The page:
The Vulvic Veil, Series I
“These veiled women are not only an embarrassing enigma to the photographer but an outright attack on him. It must be believed that the feminine gaze that filters through the veil is a gaze of a particular kind: concentrated by the tiny orifice for the eye, this womanly gaze is like the eye of a camera, like the photographic lens that takes aim at everything. The photographer makes no mistake about it: he knows this gaze well; it resembles his own when it is extended by the dark chamber or the viewfinder. Thrust in the presence of a veiled woman, the photographer feels photographed; having himself become an object-to-be-seen, he loses initiative: he is dispossessed of his own gaze”
(Malek Alloula, The Colonial Harem, 1987: 11)
As a woman artist who has converted to Islam and worn a veil for thirteen years, I find myself continuously drawn to both pictorial and literary Islamic veil discourse, in an attempt to understand what it is that makes this mere piece of cloth that covers at least the hair, so overburdened with competing symbolism. The origin of this symbolization has its history in the establishment of Orientalism, a term used by Edward Said to describe the general patronizing Western attitude towards the Middle East. European interaction with Muslim women remained extremely limited until well into the eighteenth century, when colonial expansion began to produce a “Western narrative of women in Islam”. The colonial way of seeing Muslim women as uncivilized subjects who desperately needed liberating from their so-called “oppression”, seemed to grant European Imperialists with the permission to know and exploit these women in a sexual way. In his book, The Colonial Harem (1987), Malek Alloulah interrogates the psycho-sexual phenomenon that occurred due to the encounters between Algerian Muslim women and the French colonialists in the late nineteenth century. These veiled women were seeing whilst not being seen. It was the unseen scrutiny of the exposed photographer from the West through the peep hole of her hidden camera that was the ultimate threat to his manhood. The veil intercepted the visibility of these women and with that the activation of the woman’s phallus by the idea of that unexposed something. The French photographers felt compelled to rebuild their broken identities through the simultaneous reactivation of the male phallus and the deactivation of the female phallus. Their desire to remove the veil and symbolically enter the private realm of Muslim women was operationalised during the 1920s and 1930s, whereby Algerian women who were social outcasts were paid to model in various stages of undress against studio backdrops of fabricated harems and photographed. Hundreds of these photographs were printed onto postcards and sent by French colonials in Algeria to families and friends back in France and beyond. Despite the misleading nature of these postcards, they nevertheless transformed the veil and the bodies of Algerian women into visible erotic commodities to be consumed by the French and the greater European public.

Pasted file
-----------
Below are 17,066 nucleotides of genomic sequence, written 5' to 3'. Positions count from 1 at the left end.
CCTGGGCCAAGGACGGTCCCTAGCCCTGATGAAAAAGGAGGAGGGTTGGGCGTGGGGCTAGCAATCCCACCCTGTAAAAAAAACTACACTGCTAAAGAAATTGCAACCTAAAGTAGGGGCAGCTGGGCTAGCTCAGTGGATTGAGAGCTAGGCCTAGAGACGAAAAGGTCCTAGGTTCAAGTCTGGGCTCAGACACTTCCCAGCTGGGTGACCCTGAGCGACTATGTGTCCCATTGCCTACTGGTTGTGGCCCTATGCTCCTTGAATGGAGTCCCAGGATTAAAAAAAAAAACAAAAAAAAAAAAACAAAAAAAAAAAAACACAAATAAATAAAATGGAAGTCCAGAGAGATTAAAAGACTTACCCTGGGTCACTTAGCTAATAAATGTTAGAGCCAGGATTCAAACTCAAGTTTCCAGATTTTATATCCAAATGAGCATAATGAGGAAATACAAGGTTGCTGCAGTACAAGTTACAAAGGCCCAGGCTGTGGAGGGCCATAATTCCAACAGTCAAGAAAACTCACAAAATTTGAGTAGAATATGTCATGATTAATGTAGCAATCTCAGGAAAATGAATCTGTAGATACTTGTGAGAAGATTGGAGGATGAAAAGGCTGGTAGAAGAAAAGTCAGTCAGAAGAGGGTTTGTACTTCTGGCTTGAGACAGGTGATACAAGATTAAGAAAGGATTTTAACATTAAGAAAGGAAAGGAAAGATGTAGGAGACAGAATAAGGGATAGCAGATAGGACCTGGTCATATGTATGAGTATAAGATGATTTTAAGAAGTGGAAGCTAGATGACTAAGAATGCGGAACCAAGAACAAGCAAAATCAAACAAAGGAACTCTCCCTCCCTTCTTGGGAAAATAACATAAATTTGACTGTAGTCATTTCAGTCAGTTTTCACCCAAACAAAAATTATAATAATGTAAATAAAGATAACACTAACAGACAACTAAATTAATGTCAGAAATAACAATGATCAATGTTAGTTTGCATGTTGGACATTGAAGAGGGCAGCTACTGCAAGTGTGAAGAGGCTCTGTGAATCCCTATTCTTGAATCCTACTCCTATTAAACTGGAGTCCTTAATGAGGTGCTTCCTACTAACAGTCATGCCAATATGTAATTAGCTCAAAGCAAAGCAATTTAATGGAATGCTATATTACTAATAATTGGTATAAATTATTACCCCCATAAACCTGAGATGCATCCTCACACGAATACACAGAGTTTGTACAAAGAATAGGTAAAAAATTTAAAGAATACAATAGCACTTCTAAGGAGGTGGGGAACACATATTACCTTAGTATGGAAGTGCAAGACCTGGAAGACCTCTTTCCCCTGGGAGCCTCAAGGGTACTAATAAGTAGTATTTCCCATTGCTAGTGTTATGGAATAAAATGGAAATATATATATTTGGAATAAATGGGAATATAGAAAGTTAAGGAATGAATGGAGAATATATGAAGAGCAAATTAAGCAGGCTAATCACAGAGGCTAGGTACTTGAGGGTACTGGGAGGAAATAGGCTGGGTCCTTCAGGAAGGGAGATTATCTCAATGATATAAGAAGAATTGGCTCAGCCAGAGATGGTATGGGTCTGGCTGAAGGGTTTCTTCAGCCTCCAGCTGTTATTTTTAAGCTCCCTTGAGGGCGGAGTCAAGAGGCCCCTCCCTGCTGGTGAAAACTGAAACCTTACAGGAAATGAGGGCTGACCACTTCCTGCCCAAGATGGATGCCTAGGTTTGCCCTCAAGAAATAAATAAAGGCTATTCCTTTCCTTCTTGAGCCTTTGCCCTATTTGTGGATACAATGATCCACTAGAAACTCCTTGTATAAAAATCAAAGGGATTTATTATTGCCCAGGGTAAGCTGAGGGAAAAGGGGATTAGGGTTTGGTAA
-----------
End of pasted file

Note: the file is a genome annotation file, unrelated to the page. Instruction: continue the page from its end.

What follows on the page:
My aim for this installation is to turn the lens onto the colonizer by focusing on the gaze of the colonized. I want to interrogate the encounter between the colonizer and the colonized in order to understand how this contributed to the symbolization of the veil and the identity theft of Muslim women in the Western historical context of Colonialism and which continues to perpetuate in our visual culture today. My hope is that within our current context, we start to develop a more critical eye with which to view the [mis]representation of Muslim women by the Western media.
I wish to acknowledge Mike Ormrod and Chad Rossouw for their generosity in loaning me their vintage cameras.